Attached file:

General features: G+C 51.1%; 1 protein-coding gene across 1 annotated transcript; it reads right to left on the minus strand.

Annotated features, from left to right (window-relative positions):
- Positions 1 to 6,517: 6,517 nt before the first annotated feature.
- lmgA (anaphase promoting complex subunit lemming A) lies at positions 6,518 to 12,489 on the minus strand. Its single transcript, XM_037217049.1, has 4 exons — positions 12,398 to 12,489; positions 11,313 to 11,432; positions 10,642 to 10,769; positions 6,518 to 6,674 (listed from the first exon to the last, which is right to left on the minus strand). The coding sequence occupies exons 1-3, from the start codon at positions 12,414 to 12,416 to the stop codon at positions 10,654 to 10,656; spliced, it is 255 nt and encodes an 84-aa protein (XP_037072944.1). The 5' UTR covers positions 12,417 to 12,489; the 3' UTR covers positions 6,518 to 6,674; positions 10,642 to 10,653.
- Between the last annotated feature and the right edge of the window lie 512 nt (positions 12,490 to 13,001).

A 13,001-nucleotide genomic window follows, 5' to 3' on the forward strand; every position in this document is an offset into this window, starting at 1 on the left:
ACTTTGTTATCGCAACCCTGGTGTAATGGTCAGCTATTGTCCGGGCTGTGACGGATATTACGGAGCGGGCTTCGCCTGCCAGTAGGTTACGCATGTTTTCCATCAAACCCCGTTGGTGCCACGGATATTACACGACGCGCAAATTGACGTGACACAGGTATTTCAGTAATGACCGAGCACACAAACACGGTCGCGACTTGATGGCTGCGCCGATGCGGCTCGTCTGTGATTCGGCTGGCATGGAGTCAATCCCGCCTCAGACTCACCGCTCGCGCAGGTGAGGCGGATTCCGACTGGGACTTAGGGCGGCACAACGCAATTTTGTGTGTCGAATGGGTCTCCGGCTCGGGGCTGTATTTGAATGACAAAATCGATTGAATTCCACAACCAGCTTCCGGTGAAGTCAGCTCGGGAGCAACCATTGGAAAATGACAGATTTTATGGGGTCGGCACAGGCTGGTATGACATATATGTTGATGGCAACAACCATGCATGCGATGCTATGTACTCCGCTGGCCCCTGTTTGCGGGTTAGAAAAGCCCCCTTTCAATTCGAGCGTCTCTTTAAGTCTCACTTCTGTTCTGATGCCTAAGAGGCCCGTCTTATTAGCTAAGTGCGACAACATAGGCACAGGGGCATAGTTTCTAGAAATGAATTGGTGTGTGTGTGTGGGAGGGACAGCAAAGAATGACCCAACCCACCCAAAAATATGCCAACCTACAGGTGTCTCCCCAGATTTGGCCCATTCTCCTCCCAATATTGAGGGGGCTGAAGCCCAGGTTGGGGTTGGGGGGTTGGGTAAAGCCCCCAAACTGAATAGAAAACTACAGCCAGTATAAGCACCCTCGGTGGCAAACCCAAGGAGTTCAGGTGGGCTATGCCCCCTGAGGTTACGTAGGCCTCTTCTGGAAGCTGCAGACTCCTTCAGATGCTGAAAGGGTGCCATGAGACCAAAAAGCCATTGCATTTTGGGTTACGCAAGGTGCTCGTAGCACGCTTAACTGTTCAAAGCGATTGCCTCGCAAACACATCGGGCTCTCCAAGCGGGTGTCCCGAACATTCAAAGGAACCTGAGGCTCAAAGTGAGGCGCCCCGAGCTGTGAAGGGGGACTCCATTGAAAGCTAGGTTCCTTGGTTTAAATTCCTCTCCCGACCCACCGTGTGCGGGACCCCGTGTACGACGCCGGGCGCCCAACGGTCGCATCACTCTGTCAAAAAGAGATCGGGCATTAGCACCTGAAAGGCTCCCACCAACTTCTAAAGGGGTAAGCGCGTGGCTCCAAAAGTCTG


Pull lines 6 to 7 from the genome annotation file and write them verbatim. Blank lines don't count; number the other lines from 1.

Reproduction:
A 13,001-nucleotide genomic window follows, 5' to 3' on the forward strand; every position in this document is an offset into this window, starting at 1 on the left:
ACTTTGTTATCGCAACCCTGGTGTAATGGTCAGCTATTGTCCGGGCTGTGACGGATATTACGGAGCGGGCTTCGCCTGCCAGTAGGTTACGCATGTTTTCCATCAAACCCCGTTGGTGCCACGGATATTACACGACGCGCAAATTGACGTGACACAGGTATTTCAGTAATGACCGAGCACACAAACACGGTCGCGACTTGATGGCTGCGCCGATGCGGCTCGTCTGTGATTCGGCTGGCATGGAGTCAATCCCGCCTCAGACTCACCGCTCGCGCAGGTGAGGCGGATTCCGACTGGGACTTAGGGCGGCACAACGCAATTTTGTGTGTCGAATGGGTCTCCGGCTCGGGGCTGTATTTGAATGACAAAATCGATTGAATTCCACAACCAGCTTCCGGTGAAGTCAGCTCGGGAGCAACCATTGGAAAATGACAGATTTTATGGGGTCGGCACAGGCTGGTATGACATATATGTTGATGGCAACAACCATGCATGCGATGCTATGTACTCCGCTGGCCCCTGTTTGCGGGTTAGAAAAGCCCCCTTTCAATTCGAGCGTCTCTTTAAGTCTCACTTCTGTTCTGATGCCTAAGAGGCCCGTCTTATTAGCTAAGTGCGACAACATAGGCACAGGGGCATAGTTTCTAGAAATGAATTGGTGTGTGTGTGTGGGAGGGACAGCAAAGAATGACCCAACCCACCCAAAAATATGCCAACCTACAGGTGTCTCCCCAGATTTGGCCCATTCTCCTCCCAATATTGAGGGGGCTGAAGCCCAGGTTGGGGTTGGGGGGTTGGGTAAAGCCCCCAAACTGAATAGAAAACTACAGCCAGTATAAGCACCCTCGGTGGCAAACCCAAGGAGTTCAGGTGGGCTATGCCCCCTGAGGTTACGTAGGCCTCTTCTGGAAGCTGCAGACTCCTTCAGATGCTGAAAGGGTGCCATGAGACCAAAAAGCCATTGCATTTTGGGTTACGCAAGGTGCTCGTAGCACGCTTAACTGTTCAAAGCGATTGCCTCGCAAACACATCGGGCTCTCCAAGCGGGTGTCCCGAACATTCAAAGGAACCTGAGGCTCAAAGTGAGGCGCCCCGAGCTGTGAAGGGGGACTCCATTGAAAGCTAGGTTCCTTGGTTTAAATTCCTCTCCCGACCCACCGTGTGCGGGACCCCGTGTACGACGCCGGGCGCCCAACGGTCGCATCACTCTGTCAAAAAGAGATCGGGCATTAGCACCTGAAAGGCTCCCACCAACTTCTAAAGGGGTAAGCGCGTGGCTCCAAAAGTCTG